High-brow funGAMBIER, Ohio (September 15, 2003) The best way to experience James Joyce's Ulysses is to read it aloud, not only because of its Homeric roots but also, and especially, because of its astonishing linguistic richness. The Kenyon community is invited to participate in a marathon public reading of the twentieth-century classic beginning Saturday, September 20, at 8:00 a.m. in Peirce Hall Lounge. The reading continues through Sunday until all 644 pages have been given tongue.
The core group of readers will be students enrolled in Associate Professor of English Kim McMullen's James Joyce Seminar. McMullen conceived the idea as a way to "have some high-brow fun" and to expand the wealth of the classroom into the Kenyon social scene.
Published in 1922, the sprawling, complex, comic novel follows the wanderings of Leopold Bloom, Joyce's modern Ulysses, around Dublin, Ireland, in the course of a single, eighteen-hour day on June 16, 1904.
Each of the book's eighteen chapters is associated with a particular "art," in the sense of the liberal arts, McMullen notes. Chapter One is linked to theology, Chapter Two to history. Architecture figures in Chapter Seven, politics in Chapter Twelve.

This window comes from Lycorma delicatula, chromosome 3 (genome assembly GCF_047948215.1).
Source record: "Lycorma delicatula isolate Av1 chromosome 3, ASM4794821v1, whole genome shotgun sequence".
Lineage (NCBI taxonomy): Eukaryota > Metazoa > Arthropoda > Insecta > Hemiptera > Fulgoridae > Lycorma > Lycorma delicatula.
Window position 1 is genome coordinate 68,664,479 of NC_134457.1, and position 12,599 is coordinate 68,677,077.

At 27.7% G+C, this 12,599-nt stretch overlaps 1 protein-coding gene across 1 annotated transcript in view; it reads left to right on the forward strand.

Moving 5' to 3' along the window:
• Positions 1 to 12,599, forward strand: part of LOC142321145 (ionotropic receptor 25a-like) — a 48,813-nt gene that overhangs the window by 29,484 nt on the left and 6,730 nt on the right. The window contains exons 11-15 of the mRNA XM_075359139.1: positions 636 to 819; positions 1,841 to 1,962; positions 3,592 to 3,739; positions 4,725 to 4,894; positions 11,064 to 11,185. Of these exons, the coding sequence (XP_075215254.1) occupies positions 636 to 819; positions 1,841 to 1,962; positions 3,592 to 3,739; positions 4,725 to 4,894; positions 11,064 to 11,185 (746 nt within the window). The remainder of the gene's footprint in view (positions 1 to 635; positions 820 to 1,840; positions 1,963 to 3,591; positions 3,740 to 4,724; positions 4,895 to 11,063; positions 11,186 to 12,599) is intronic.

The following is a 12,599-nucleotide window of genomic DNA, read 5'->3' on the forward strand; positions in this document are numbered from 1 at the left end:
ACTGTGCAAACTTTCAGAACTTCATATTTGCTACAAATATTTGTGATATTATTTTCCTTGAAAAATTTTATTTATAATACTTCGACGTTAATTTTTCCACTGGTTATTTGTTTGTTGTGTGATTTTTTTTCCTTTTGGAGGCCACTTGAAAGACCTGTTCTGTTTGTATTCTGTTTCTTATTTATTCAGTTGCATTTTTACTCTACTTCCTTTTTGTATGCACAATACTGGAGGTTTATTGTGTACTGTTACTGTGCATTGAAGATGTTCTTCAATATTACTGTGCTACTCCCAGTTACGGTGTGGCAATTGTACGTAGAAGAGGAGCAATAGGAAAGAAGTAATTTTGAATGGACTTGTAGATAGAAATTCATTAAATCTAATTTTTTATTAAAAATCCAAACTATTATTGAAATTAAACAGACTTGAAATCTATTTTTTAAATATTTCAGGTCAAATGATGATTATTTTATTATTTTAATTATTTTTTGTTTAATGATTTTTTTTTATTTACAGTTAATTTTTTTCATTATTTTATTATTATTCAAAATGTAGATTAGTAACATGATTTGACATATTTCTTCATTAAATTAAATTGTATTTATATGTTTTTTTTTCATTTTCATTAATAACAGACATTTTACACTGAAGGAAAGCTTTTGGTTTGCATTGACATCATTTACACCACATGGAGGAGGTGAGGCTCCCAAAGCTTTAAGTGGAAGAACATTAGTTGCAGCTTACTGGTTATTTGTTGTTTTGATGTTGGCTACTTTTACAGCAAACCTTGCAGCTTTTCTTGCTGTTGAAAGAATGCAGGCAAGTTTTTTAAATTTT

While most of the reading will take place in Peirce Lounge, the group will occasionally move to other venues associated with various chapters. Chapter Six, involving a funeral cortege, will likely be read in the cemetery, weather permitting, while Chapter Nine, set in the atrium of Ireland's National Library, will be read in the atrium of Kenyon's library. McMullen will be posting e-mails to the campus every three hours giving a progress report and letting people know if the group has moved.
To encourage people to get into a high-minded party mode, McMullen has arranged for refreshments to be served throughout the event. Participants who read significant portions of the text will also receive a commemorative t-shirt designed by Margaret McGuire, Class of 2004.
To sign up to read your favorite passage, please contact McMullen at email@example.com. Drop-ins are welcome.